I recently read two books, both the result of work done by teenagers like myself. 
     Rhythm of the Chain, edited by the group 826la, is an anthology written by the students of Animo Inglewood Charter High School about their experiences learning to live together with their families, their communities, and with one another. One of my favorite pieces, and one that really touched me personally, is a poem by Aris White called Read Between the Lines. The line that affected me deeply reads “So you may be wondering why this young boy’s plight happens to be the worst day in my life. For this young boy could not be replaced by any other. Because this young boy is my brother.” It made me wonder where I would be if I were to lose my younger brother. Even though we may fight or argue, I love him whether he likes it or not. 
     Freedom Writers Diary, written by Erin Gruwell, recounts her experiences using writing as a tool for helping young people work through their problems. A group of young men and women, who spent most of their time fighting with one another, were placed in a class with Gruwell and asked to share their experiences. While teaching them about Anne Frank, Gruwell asked her students about the holocaust, and was shocked when nobody knew what it was. Through reading The Diary of Anne Frank, and beginning to journal themselves, the students learned that no matter how difficult their lives were others had had experiences just as difficult. They learned that even in the midst of hardship and anger, forgiveness and compassion are possible.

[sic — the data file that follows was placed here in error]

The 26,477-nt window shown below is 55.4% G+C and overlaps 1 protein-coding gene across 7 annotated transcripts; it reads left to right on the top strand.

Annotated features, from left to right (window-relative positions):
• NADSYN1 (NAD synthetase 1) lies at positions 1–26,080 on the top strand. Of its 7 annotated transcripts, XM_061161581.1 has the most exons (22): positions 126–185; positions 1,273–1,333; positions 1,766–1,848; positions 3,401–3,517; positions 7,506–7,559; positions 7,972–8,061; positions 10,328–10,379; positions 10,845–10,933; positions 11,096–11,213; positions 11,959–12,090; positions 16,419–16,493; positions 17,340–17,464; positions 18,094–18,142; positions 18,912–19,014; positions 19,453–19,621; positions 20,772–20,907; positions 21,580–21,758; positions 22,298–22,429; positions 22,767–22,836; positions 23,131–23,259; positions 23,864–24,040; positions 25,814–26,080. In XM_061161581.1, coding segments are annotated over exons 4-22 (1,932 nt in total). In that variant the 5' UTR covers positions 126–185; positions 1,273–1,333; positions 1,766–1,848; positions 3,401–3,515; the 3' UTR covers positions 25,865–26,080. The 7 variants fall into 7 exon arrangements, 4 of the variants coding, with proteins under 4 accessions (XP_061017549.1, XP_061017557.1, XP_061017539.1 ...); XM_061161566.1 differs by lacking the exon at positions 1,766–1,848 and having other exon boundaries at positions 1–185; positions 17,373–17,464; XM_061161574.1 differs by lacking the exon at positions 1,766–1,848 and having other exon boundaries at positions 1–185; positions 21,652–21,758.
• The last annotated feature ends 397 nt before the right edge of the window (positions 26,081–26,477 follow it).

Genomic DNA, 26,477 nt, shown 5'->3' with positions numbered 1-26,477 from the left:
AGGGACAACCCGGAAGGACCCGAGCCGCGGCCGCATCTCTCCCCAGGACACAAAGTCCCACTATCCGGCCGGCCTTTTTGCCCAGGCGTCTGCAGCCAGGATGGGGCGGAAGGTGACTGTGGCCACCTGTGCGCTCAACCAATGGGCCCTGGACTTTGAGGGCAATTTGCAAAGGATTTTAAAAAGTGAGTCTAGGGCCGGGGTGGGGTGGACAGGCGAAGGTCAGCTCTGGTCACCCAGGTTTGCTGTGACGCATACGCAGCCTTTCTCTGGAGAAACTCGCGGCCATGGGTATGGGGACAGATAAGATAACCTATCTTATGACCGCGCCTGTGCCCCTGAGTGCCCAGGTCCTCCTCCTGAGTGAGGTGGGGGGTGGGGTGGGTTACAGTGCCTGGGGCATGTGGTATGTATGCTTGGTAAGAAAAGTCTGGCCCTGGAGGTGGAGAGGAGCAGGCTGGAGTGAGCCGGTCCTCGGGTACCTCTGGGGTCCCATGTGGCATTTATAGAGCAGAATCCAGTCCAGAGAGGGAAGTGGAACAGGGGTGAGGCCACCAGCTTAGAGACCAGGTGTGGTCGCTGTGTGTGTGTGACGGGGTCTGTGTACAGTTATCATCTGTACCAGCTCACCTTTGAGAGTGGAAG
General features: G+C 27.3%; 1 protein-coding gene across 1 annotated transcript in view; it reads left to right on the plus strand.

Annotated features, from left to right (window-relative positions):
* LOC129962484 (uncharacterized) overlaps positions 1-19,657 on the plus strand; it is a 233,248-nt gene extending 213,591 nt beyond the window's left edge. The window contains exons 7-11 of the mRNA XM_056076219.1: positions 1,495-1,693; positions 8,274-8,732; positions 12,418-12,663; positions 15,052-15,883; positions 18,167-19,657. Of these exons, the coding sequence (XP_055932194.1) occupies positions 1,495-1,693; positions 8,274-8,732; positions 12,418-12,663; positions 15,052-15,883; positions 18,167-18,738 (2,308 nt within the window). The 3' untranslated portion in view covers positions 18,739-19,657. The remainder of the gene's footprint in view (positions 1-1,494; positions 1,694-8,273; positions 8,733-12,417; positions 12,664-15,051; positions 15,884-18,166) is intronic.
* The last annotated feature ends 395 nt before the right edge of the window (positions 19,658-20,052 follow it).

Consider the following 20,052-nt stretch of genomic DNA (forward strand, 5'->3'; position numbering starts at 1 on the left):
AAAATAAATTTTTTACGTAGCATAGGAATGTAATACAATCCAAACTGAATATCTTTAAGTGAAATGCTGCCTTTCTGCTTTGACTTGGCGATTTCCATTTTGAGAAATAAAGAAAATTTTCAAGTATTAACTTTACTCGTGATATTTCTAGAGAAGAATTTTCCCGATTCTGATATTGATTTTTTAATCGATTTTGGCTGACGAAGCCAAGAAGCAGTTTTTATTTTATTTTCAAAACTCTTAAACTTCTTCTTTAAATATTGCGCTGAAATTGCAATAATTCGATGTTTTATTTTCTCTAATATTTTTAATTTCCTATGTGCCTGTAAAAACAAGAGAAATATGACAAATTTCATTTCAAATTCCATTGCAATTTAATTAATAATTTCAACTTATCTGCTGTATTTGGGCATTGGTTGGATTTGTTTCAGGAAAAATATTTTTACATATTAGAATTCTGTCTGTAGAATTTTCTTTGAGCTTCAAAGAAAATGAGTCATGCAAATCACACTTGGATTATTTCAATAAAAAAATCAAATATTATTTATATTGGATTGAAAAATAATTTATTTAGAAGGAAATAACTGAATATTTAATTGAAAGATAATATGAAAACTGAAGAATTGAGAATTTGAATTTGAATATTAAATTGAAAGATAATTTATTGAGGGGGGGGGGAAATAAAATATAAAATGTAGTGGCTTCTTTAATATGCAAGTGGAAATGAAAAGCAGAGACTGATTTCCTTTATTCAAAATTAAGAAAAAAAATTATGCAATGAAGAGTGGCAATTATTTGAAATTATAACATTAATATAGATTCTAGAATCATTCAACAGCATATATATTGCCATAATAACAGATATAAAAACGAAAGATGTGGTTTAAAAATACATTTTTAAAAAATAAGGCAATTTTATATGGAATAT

Freedom Writers Diary and Rhythm of the Chain are two books that show that no matter how difficult our lives are, or how deep our anger is, we are all part of a community and a larger family. We can celebrate what we share rather than focus on the things that divide us. 

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